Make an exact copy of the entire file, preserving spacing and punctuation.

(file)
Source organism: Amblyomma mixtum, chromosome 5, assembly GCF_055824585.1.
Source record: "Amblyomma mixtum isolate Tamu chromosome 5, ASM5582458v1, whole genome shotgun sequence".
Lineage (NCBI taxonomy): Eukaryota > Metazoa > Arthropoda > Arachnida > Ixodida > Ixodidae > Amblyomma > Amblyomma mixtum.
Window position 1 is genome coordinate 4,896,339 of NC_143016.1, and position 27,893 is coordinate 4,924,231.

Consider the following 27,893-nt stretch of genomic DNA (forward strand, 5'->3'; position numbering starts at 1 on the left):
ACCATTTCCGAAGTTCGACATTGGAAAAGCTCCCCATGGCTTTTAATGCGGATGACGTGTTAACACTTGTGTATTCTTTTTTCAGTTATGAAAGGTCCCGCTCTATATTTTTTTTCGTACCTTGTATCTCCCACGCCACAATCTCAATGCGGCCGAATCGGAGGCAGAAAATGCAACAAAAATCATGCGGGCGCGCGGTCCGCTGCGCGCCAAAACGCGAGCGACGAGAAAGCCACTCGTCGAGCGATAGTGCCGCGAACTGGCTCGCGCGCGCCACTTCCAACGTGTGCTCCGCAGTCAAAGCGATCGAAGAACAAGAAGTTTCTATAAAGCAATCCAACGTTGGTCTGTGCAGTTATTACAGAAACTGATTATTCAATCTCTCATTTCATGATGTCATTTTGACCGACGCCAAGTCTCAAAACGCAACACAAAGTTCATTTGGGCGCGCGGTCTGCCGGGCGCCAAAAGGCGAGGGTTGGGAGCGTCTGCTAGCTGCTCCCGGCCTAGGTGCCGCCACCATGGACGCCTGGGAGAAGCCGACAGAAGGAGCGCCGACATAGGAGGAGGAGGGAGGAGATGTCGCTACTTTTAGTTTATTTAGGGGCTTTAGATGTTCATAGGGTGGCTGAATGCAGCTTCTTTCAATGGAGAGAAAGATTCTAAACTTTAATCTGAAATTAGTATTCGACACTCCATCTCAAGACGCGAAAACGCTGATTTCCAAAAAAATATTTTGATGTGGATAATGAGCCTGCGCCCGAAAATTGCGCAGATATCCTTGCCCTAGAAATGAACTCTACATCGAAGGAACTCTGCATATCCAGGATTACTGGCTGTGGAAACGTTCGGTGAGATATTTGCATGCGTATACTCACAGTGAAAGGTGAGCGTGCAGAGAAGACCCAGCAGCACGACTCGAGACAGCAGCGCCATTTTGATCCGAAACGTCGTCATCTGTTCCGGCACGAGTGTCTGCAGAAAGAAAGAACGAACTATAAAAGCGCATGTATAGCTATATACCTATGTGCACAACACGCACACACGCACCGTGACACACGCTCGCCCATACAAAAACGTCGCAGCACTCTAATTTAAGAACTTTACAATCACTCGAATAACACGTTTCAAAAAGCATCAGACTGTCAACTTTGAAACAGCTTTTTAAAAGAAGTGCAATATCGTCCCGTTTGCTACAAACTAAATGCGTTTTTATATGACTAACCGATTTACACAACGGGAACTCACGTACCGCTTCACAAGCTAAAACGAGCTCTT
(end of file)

Source organism: Amblyomma mixtum, chromosome 5, assembly GCF_055824585.1.
Source record: "Amblyomma mixtum isolate Tamu chromosome 5, ASM5582458v1, whole genome shotgun sequence".
Lineage (NCBI taxonomy): Eukaryota > Metazoa > Arthropoda > Arachnida > Ixodida > Ixodidae > Amblyomma > Amblyomma mixtum.
Window position 1 is genome coordinate 4,896,339 of NC_143016.1, and position 27,893 is coordinate 4,924,231.

Consider the following 27,893-nt stretch of genomic DNA (forward strand, 5'->3'; position numbering starts at 1 on the left):
ACCATTTCCGAAGTTCGACATTGGAAAAGCTCCCCATGGCTTTTAATGCGGATGACGTGTTAACACTTGTGTATTCTTTTTTCAGTTATGAAAGGTCCCGCTCTATATTTTTTTTCGTACCTTGTATCTCCCACGCCACAATCTCAATGCGGCCGAATCGGAGGCAGAAAATGCAACAAAAATCATGCGGGCGCGCGGTCCGCTGCGCGCCAAAACGCGAGCGACGAGAAAGCCACTCGTCGAGCGATAGTGCCGCGAACTGGCTCGCGCGCGCCACTTCCAACGTGTGCTCCGCAGTCAAAGCGATCGAAGAACAAGAAGTTTCTATAAAGCAATCCAACGTTGGTCTGTGCAGTTATTACAGAAACTGATTATTCAATCTCTCATTTCATGATGTCATTTTGACCGACGCCAAGTCTCAAAACGCAACACAAAGTTCATTTGGGCGCGCGGTCTGCCGGGCGCCAAAAGGCGAGGGTTGGGAGCGTCTGCTAGCTGCTCCCGGCCTAGGTGCCGCCACCATGGACGCCTGGGAGAAGCCGACAGAAGGAGCGCCGACATAGGAGGAGGAGGGAGGAGATGTCGCTACTTTTAGTTTATTTAGGGGCTTTAGATGTTCATAGGGTGGCTGAATGCAGCTTCTTTCAATGGAGAGAAAGATTCTAAACTTTAATCTGAAATTAGTATTCGACACTCCATCTCAAGACGCGAAAACGCTGATTTCCAAAAAAATATTTTGATGTGGATAATGAGCCTGCGCCCGAAAATTGCGCAGATATCCTTGCCCTAGAAATGAACTCTACATCGAAGGAACTCTGCATATCCAGGATTACTGGCTGTGGAAACGTTCGGTGAGATATTTGCATGCGTATACTCACAGTGAAAGGTGAGCGTGCAGAGAAGACCCAGCAGCACGACTCGAGACAGCAGCGCCATTTTGATCCGAAACGTCGTCATCTGTTCCGGCACGAGTGTCTGCAGAAAGAAAGAACGAACTATAAAAGCGCATGTATAGCTATATACCTATGTGCACAACACGCACACACGCACCGTGACACACGCTCGCCCATACAAAAACGTCGCAGCACTCTAATTTAAGAACTTTACAATCACTCGAATAACACGTTTCAAAAAGCATCAGACTGTCAACTTTGAAACAGCTTTTTAAAAGAAGTGCAATATCGTCCCGTTTGCTACAAACTAAATGCGTTTTTATATGACTAACCGATTTACACAACGGGAACTCACGTACCGCTTCACAAGCTAAAACGAGCTCTT